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Fastest Spinning White Dwarf: J0240+1952

  • 24 Nov 2021
  • 3 min read

Why in News

Recently, a team of astronomers has confirmed the fastest spinning white dwarf (named J0240+1952) that completes a full rotation once every 25 seconds.

Key Points

  • About:
    • It is part of a binary star system; under the influence of the magnetic propeller system, its immense gravity is pulling material from its larger companion star in the form of plasma.
    • Under the magnetic propeller system, the white dwarf attracts plasma from the binary star system. However, the magnetic field of white dwarf acts as a protective barrier, causing most of the falling plasma to be propelled away from the white dwarf.
  • White Dwarf:
    • White dwarfs are stars that have burned up all of the hydrogen they once used as nuclear fuel.
      • Such stars have very high density.
      • A typical white dwarf is half the size of our Sun and has a surface gravity 100,000 times that of Earth.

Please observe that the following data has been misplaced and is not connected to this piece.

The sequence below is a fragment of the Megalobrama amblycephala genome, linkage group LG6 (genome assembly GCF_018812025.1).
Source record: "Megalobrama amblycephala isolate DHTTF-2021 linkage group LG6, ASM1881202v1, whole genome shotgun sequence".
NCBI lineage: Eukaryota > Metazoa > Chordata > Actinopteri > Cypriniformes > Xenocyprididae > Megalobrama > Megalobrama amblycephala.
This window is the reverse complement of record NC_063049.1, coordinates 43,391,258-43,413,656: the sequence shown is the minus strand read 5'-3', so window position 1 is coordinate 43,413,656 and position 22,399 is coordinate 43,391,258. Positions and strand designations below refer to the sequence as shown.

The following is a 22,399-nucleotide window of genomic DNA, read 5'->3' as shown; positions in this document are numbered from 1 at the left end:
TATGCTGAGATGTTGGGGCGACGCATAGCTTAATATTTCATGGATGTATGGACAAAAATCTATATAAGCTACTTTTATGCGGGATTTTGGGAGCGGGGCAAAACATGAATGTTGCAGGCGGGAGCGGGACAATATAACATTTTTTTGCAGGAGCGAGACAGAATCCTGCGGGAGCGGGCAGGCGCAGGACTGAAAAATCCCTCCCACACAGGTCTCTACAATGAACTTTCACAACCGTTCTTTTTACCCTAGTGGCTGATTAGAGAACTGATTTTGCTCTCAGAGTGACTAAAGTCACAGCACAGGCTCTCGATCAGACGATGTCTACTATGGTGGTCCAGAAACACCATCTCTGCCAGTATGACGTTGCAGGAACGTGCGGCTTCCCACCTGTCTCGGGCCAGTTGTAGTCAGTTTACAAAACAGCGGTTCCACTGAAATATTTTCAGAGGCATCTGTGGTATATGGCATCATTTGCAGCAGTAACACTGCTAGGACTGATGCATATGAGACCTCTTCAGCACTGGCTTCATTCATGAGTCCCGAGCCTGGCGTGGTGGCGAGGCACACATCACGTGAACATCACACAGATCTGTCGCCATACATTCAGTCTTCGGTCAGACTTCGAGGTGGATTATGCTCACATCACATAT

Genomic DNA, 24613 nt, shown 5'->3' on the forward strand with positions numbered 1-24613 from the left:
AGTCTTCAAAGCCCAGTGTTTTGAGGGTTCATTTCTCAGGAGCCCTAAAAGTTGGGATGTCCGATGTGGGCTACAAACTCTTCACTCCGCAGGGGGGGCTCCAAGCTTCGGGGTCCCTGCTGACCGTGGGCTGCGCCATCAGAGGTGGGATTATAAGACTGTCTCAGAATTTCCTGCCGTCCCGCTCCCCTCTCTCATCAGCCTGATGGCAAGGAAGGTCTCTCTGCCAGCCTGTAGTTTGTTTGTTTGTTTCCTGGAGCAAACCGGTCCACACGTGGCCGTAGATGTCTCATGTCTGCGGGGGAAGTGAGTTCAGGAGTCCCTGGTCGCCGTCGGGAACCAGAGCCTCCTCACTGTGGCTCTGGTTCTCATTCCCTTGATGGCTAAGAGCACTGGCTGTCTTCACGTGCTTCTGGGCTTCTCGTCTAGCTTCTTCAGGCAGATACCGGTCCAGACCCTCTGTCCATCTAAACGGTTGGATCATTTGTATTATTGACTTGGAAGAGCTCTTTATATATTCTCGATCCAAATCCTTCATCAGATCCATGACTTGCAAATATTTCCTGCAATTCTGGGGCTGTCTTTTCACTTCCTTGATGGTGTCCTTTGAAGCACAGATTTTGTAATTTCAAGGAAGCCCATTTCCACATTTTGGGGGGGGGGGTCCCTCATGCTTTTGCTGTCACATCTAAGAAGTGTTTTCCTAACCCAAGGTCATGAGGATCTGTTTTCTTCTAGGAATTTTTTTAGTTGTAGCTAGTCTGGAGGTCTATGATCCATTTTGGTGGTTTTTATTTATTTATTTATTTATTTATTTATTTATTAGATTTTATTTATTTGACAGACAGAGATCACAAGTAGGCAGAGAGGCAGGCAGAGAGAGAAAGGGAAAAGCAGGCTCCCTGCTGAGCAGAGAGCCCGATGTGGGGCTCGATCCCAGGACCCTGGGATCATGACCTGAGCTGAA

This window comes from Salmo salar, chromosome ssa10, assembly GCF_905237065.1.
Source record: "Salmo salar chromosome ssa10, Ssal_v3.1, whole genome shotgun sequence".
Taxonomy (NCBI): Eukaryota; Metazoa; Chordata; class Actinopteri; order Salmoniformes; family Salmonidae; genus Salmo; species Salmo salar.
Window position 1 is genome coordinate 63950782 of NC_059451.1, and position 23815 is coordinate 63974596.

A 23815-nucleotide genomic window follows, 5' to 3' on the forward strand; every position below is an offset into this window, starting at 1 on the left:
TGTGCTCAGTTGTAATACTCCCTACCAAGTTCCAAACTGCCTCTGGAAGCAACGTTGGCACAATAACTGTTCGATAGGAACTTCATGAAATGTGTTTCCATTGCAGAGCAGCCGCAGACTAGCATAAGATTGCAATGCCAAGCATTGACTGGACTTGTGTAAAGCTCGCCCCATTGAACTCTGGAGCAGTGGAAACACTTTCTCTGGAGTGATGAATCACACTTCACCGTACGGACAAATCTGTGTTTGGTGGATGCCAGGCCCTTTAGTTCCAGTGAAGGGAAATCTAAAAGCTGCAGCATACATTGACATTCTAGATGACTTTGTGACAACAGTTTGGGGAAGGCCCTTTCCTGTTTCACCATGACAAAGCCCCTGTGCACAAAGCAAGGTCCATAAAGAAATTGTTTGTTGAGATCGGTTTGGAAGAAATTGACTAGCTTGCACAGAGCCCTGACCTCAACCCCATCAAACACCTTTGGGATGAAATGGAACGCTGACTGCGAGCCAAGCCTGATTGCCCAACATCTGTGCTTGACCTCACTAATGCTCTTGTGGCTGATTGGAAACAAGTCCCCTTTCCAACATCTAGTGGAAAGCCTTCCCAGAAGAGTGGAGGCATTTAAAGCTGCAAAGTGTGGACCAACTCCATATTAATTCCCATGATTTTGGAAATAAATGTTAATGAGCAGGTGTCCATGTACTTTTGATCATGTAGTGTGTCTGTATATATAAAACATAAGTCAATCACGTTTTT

• Stars like our sun fuse hydrogen in their cores into helium through nuclear fusion reactions.
    • Fusion in a star's core produces heat and outward pressure (they bloat up as enormous red giants), but this pressure is kept in balance by the inward push of gravity generated by a star's mass.
    • When the hydrogen, used as fuel, vanishes and fusion slows, gravity causes the star to collapse in on itself into white dwarfs.
    • Black Dwarf: Eventually—over tens or even hundreds of billions of years—a white dwarf cools until it becomes a black dwarf, which emits no energy. Because the universe's oldest stars are only 10 billion to 20 billion years old there are no known black dwarfs
      • It must be noted that not all white dwarfs cool and transform into black dwarfs.
    • Those white dwarfs which have enough mass reach a level called the Chandrasekhar Limit.
    • At this point the pressure at its center becomes so great that the star will detonate in a thermonuclear supernova.

Chandrasekhar Limit

  • Chandrasekhar Limit is the maximum mass theoretically possible for a stable white dwarf star.
  • A limit which mandates that no white dwarf (a collapsed, degenerate star) can be more massive than about 1.4 times the mass of the Sun.
  • Any degenerate object more massive must inevitably collapse into a neutron star or black hole.
  • The limit is named after the Nobel laureate Subrahmanyan Chandrasekhar, who first proposed the idea in 1931.
  • He was awarded the Nobel Prize in Physics in 1983 for his work on the physical processes involved in the structure and evolution of stars.

Source: IE

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